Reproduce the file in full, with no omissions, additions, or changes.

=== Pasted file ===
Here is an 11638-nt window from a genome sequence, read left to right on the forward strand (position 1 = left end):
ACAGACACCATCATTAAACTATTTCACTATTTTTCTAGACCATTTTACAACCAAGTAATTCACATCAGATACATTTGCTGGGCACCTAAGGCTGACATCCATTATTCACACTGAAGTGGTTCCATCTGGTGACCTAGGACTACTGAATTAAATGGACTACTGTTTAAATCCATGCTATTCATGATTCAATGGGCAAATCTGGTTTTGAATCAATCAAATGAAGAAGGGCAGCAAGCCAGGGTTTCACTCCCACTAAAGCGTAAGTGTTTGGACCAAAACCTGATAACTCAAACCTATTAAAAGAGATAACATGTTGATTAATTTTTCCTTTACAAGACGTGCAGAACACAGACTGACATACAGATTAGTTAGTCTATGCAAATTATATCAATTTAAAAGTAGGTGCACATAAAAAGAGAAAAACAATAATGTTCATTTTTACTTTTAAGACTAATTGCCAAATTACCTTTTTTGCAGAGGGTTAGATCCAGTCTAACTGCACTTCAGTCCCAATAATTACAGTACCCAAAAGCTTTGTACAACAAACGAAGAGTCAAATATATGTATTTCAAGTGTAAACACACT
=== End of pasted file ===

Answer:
Here is an 11638-nt window from a genome sequence, read left to right on the forward strand (position 1 = left end):
ACAGACACCATCATTAAACTATTTCACTATTTTTCTAGACCATTTTACAACCAAGTAATTCACATCAGATACATTTGCTGGGCACCTAAGGCTGACATCCATTATTCACACTGAAGTGGTTCCATCTGGTGACCTAGGACTACTGAATTAAATGGACTACTGTTTAAATCCATGCTATTCATGATTCAATGGGCAAATCTGGTTTTGAATCAATCAAATGAAGAAGGGCAGCAAGCCAGGGTTTCACTCCCACTAAAGCGTAAGTGTTTGGACCAAAACCTGATAACTCAAACCTATTAAAAGAGATAACATGTTGATTAATTTTTCCTTTACAAGACGTGCAGAACACAGACTGACATACAGATTAGTTAGTCTATGCAAATTATATCAATTTAAAAGTAGGTGCACATAAAAAGAGAAAAACAATAATGTTCATTTTTACTTTTAAGACTAATTGCCAAATTACCTTTTTTGCAGAGGGTTAGATCCAGTCTAACTGCACTTCAGTCCCAATAATTACAGTACCCAAAAGCTTTGTACAACAAACGAAGAGTCAAATATATGTATTTCAAGTGTAAACACACT